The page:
"Maine built more ships, by total tonnage, than any other state on the East Coast, and by 1855, a third of the vessels produced in the United States were built in Maine. Down-easters from midcoast Maine carried miners to the California goldfields, ice to India, and wheat to Europe." —From the Introduction
"The aim of the artist," William Faulkner wrote, "is to arrest motion, which is life. A hundred years later, a stranger looks at it, and it moves again." Nationally recognized maritime artist Loretta Krupinski keeps that thought in mind as she researches and executes her beautiful canvases on nautical subjects. In Looking Astern: An Artist's View of Maine's Historic Working Waterfronts, her beautifully rendered paintings show fascinating details of Maine's waterfront towns in the decades when fishing and quarrying and shipbuilding were the backbone of the coastal economy. Historic photographs and informative text about how Maine people made their living 70 to 150 years ago round out this rich and varied portrayal of a past way of life.
About the Author:
Originally from Long Island, New York, Loretta moved first to Old Lyme, Connecticut, and then to South Thomaston, Maine. After graduating with a bachelor's degree in fine arts from Syracuse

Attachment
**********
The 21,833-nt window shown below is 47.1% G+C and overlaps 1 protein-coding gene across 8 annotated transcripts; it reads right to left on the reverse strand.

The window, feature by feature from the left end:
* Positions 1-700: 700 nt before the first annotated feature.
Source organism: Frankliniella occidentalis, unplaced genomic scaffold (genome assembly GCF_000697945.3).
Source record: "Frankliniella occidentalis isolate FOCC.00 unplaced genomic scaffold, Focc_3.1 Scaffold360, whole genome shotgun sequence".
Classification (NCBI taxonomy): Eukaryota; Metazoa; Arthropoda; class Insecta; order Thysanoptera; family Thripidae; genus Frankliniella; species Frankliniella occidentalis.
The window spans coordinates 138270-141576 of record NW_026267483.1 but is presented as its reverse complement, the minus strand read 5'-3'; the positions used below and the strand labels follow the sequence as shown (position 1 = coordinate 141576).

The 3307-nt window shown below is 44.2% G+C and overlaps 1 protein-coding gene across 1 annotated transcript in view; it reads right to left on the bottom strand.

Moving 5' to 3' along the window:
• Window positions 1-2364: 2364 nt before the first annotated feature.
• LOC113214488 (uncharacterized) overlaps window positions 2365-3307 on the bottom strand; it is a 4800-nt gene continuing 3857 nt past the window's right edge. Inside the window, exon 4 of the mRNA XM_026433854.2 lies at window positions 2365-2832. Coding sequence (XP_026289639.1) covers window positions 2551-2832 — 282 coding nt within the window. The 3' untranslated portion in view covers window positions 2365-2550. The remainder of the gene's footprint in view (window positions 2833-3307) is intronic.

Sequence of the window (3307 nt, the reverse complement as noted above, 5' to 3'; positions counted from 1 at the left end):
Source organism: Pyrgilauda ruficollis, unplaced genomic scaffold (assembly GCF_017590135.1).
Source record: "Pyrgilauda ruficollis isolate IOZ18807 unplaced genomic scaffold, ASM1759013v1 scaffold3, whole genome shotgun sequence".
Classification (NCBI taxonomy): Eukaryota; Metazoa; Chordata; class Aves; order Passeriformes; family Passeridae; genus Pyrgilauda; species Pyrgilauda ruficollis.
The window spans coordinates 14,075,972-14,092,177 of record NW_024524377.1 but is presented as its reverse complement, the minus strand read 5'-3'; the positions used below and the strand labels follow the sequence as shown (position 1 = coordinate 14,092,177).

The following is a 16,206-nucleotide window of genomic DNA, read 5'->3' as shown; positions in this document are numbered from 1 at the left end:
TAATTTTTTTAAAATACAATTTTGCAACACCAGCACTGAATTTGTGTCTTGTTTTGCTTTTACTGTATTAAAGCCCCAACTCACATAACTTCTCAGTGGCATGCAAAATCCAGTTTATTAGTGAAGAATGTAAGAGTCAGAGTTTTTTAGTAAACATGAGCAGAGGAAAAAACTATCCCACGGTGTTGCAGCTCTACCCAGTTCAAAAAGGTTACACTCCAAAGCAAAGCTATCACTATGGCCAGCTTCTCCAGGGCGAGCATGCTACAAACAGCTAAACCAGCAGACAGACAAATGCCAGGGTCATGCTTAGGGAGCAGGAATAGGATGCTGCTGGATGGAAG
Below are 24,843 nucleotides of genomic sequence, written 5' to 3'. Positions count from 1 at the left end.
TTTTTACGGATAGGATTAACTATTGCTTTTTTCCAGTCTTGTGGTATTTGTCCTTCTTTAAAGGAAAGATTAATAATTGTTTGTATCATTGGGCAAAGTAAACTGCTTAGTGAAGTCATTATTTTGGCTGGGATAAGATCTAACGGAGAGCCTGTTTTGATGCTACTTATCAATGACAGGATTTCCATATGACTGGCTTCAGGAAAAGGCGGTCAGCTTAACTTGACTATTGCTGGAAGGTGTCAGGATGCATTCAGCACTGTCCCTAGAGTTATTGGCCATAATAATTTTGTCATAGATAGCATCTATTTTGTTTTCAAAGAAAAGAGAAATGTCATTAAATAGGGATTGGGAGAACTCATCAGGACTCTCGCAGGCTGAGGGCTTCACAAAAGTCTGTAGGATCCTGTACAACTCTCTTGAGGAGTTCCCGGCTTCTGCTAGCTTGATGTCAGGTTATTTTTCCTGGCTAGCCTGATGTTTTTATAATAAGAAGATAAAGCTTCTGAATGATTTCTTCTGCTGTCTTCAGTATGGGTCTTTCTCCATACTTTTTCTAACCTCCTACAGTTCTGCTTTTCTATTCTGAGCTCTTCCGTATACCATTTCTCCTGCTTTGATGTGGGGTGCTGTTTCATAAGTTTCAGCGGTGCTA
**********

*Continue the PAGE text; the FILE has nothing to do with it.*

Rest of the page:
University, Loretta worked for many years as an illustrator and graphic designer, but eventually developed her unique dual career as a maritime artist and illustrator of children's books (27 at last count, some of which she also wrote).
She is also an avid gardener, and in 2006 published her first book with Down East: A Maine Artist's Garden Journal.
Loretta is Fellow and board member of the American Society of Marine Artists, and a six-time winner at the International Marine Artists Exhibition at Mystic Gallery. Her work has been exhibited at the Peabody Essex Museum (Salem, MA), the Mystic Seaport Museum (CT), the Frye Art Museum (Seattle), Maryland Historical Society Museum (Baltimore), the Cummer Museum of Art and Gardens (Jacksonville, FL), The Mariners' Museum (Norfolk, VA), Maine Maritime Museum (Bath, ME) and Penobscot Marine Museum (Searsport, ME).